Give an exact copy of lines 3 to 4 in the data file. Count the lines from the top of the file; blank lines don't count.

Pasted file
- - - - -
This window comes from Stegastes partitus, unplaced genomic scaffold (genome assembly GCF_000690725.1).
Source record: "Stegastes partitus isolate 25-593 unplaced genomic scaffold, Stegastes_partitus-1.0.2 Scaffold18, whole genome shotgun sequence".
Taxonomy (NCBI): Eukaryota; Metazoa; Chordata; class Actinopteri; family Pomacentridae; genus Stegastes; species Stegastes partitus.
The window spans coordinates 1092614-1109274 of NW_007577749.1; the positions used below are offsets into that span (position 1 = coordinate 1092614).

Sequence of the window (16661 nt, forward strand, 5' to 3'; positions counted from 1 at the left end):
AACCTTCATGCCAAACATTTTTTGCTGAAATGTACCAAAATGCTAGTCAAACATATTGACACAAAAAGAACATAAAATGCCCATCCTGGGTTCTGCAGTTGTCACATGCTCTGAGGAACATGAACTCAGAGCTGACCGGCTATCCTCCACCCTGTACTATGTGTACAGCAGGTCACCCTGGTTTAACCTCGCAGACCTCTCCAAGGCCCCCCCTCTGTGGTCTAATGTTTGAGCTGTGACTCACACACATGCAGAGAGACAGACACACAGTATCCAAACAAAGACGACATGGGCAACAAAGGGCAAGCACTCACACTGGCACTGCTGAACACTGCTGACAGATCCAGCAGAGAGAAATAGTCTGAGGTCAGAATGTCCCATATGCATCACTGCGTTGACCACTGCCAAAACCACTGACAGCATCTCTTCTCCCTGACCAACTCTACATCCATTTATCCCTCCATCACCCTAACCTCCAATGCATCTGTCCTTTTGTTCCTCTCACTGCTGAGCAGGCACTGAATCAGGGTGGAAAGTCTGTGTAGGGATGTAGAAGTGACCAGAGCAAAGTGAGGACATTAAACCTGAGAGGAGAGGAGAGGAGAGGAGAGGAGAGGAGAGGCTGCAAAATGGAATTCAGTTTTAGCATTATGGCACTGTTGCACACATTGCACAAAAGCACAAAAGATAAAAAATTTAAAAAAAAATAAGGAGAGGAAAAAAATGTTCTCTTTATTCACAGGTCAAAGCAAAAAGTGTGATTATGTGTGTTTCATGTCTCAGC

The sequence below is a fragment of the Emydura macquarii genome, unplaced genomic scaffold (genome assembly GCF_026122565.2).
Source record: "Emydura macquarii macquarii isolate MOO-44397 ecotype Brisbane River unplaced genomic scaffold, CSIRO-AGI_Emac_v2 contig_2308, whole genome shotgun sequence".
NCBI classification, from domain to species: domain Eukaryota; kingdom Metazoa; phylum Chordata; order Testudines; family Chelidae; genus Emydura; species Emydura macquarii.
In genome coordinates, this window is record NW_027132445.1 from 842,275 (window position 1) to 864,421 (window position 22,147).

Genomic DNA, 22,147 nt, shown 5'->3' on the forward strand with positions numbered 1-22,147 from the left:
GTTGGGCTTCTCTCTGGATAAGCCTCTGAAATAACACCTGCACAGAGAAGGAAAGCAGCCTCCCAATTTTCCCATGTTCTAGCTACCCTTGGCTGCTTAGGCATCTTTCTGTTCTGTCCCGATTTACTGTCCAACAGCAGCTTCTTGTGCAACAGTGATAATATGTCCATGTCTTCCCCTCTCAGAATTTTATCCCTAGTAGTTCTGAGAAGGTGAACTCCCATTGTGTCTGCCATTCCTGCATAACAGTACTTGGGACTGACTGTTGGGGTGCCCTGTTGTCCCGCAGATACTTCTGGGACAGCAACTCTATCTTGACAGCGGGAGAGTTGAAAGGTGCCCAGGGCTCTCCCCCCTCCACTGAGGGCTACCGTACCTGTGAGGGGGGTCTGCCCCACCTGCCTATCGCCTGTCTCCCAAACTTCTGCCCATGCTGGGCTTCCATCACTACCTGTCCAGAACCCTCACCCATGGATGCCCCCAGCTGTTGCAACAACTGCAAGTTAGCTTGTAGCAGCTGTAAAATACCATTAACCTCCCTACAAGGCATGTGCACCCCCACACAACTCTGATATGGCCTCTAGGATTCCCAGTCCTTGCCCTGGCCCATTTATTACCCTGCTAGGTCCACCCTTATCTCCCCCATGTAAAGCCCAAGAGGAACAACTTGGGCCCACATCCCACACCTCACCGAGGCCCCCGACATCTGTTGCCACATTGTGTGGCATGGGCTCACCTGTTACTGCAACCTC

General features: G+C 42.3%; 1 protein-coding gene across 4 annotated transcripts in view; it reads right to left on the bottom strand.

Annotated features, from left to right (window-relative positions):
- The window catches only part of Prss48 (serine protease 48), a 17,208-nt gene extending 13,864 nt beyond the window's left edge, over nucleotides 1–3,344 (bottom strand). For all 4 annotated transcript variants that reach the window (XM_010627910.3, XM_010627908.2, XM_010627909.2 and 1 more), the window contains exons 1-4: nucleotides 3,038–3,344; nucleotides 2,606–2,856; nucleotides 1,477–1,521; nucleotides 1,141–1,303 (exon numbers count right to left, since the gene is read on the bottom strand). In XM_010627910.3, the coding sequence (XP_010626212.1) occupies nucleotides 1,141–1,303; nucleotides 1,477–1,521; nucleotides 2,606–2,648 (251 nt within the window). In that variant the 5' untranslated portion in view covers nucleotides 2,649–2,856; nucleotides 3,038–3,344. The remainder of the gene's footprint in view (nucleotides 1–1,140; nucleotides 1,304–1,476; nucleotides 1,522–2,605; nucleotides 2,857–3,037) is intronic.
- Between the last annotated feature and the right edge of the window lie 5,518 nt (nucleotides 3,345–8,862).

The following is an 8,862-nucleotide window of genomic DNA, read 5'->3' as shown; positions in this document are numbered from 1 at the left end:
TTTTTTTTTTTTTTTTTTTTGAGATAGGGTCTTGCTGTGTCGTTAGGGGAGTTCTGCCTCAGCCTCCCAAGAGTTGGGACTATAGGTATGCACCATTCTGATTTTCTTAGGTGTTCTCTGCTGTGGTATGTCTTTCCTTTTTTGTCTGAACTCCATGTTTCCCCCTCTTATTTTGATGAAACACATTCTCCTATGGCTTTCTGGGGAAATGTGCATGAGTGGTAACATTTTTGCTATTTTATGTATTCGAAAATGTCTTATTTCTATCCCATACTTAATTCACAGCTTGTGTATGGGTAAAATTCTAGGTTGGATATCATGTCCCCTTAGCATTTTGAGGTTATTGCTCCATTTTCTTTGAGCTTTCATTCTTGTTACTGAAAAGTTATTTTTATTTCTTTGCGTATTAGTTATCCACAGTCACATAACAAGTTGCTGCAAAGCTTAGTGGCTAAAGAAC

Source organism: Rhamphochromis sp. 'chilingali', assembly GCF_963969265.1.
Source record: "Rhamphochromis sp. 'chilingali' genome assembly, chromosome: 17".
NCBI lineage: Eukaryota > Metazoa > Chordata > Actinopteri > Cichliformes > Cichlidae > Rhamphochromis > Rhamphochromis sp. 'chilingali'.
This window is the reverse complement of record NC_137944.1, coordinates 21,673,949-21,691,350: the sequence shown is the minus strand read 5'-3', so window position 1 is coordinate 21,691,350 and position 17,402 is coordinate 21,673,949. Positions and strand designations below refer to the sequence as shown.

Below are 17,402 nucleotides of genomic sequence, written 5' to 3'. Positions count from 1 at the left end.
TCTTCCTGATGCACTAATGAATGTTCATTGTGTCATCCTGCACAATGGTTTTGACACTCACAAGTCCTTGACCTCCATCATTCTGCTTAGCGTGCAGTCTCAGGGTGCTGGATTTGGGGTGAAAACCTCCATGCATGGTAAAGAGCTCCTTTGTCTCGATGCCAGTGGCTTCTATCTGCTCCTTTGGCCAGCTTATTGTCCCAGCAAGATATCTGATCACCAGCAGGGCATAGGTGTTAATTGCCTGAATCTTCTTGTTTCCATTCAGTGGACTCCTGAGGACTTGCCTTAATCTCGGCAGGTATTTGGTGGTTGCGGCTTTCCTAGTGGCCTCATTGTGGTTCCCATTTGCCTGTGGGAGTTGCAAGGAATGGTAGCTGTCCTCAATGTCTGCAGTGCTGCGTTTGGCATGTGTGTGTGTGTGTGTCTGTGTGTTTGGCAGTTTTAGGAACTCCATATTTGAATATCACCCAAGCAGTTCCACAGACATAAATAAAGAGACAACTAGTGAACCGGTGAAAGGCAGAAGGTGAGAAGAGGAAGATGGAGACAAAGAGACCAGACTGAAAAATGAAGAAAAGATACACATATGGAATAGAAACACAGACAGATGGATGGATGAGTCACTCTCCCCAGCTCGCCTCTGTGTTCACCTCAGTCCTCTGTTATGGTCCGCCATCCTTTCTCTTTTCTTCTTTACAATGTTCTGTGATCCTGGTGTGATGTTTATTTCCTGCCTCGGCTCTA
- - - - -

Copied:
Taxonomy (NCBI): Eukaryota; Metazoa; Chordata; class Actinopteri; family Pomacentridae; genus Stegastes; species Stegastes partitus.
The window spans coordinates 1092614-1109274 of NW_007577749.1; the positions used below are offsets into that span (position 1 = coordinate 1092614).